against cancer - top DJs help fight testicular cancer
September 4, 2000
In a unique partnership between the clubbing world and charity, DJs
Carl Cox and Rocky have joined forces to support everyman - a national
campaign to raise awareness of and funding for male cancers, run by The
Institute of Cancer Research.
It's the first time that clubbing has been connected with charity on
such a large scale and the first time that such big name DJs have got
involved. It's a subject close to their hearts. Carl Cox was a big fan
of Michael Bentine - the comedian best known for the Goons - who died
of prostate cancer, and Rocky speaks from personal experience - he got
testicular cancer last year and is keen to raise more money for additional
research into the disease.
Carl Cox said:
'I wanted to do something for the campaign. At the moment it seems like
people don't care about male cancers. You know, 'it ain't gonna happen
to me', that sort of thing. The fact is, it could happen to you and you
need to catch it early, particularly with testicular cancer. We can't
let it be a taboo subject any longer.'
The launch event will take place at Fabric on September 13th with Carl
Cox heading up a cast which reads like a Who's Who of Dance - Darren Emerson
(ex-Underworld), Josh Wink, Paul Daley (Leftfield), James Lavelle and
Ashley Beedle. All details will be confirmed nearer the time with lots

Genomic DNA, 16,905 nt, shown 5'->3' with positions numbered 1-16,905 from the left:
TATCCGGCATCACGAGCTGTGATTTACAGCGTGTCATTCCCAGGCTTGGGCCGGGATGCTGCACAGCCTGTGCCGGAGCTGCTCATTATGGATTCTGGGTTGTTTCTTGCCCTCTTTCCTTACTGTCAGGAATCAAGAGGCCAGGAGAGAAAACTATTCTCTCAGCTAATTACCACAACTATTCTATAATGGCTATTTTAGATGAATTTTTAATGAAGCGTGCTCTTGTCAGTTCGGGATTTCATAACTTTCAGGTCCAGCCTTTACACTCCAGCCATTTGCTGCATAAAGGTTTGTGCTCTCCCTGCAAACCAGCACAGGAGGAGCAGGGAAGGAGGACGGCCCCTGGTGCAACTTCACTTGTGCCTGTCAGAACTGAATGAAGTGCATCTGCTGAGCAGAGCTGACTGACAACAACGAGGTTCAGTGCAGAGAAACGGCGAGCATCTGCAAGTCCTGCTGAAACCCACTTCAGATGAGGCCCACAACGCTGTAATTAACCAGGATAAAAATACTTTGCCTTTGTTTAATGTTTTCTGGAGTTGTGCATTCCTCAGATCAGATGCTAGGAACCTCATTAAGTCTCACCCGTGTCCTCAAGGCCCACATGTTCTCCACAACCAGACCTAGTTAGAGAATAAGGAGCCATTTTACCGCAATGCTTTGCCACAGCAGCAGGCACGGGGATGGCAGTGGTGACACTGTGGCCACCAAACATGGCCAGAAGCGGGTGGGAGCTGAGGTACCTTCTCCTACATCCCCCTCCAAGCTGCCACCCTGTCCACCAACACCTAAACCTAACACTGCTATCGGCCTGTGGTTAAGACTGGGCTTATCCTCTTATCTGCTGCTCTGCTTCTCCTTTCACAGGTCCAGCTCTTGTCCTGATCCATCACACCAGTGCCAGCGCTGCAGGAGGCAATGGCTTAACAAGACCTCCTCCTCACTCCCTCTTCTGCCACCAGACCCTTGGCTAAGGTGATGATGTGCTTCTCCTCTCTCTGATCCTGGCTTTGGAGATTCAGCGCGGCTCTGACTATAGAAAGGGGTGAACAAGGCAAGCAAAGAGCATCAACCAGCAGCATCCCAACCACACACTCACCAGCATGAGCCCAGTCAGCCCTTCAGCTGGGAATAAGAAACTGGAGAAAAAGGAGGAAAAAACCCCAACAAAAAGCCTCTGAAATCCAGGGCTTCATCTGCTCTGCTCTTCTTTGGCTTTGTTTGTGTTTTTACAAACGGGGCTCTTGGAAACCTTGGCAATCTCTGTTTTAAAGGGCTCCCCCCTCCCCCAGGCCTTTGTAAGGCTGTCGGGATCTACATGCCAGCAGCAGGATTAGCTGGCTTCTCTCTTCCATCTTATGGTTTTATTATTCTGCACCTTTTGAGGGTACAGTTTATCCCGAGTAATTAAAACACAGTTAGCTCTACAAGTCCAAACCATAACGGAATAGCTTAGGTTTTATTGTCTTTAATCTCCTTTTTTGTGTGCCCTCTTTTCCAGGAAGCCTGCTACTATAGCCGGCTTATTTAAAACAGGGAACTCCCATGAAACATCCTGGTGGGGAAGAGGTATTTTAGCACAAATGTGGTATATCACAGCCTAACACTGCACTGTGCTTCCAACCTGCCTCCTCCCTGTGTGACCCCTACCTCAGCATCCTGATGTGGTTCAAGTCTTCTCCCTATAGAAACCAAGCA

of surprises guaranteed.
And Fabric are doing their bit too. All proceeds from door sales go
straight to the charity.
Nikki Smith, spokesperson for Fabric said:
'Personally speaking, I don't have any bollocks but I am close to some
of the leading lads in dance music. When one of them ended up with testicular
cancer, it turned my life upside down and my attitudes around. It's a
truly terrible thing but one that can be almost totally eliminated just
by raising public awareness.'
The everyman campaign was set up by The Institute of Cancer Research
in 1997 to raise awareness of and funding for male cancers - which are
massively neglected and under-funded.
The campaign has gone from strength to strength. Robbie Williams appeared
in his first ever television commercial last June on behalf of everyman.
Last year also saw the launch of the everyman perkin - our symbol
based on a design of the 'xy' chromosome unique to men. It will be on
sale in the clubs holding everyman events and can be spotted now
on the lapel of various DJ's and music bods!
John Heyd, Marketing Manager for The Institute of Cancer Research, said,
"The clubbing scene is perfect for our campaign. Young men aged 20 - 35
are most at risk from testicular cancer and, if we can make them more
aware by campaigning through the clubs, then we can help to save lives."
- ends -
For more information, please contact The Institute of Cancer Research
press office on:-
Tel: 0207 970 6030
Notes to Editors
- For more information, please contact Erica Boardman on 0207 970 6028.
- Carl Cox and DJ Rocky are available for interview.
- A special everyman photograph of Carl and Rocky is available
- Testicular cancer is the most common form of cancer in young men aged
20 Ð 35. The incidence has doubled in the last 20 years but doctors
are baffled as to why this is. If it is caught early enough, it can
be cured in up to 96 per cent of cases.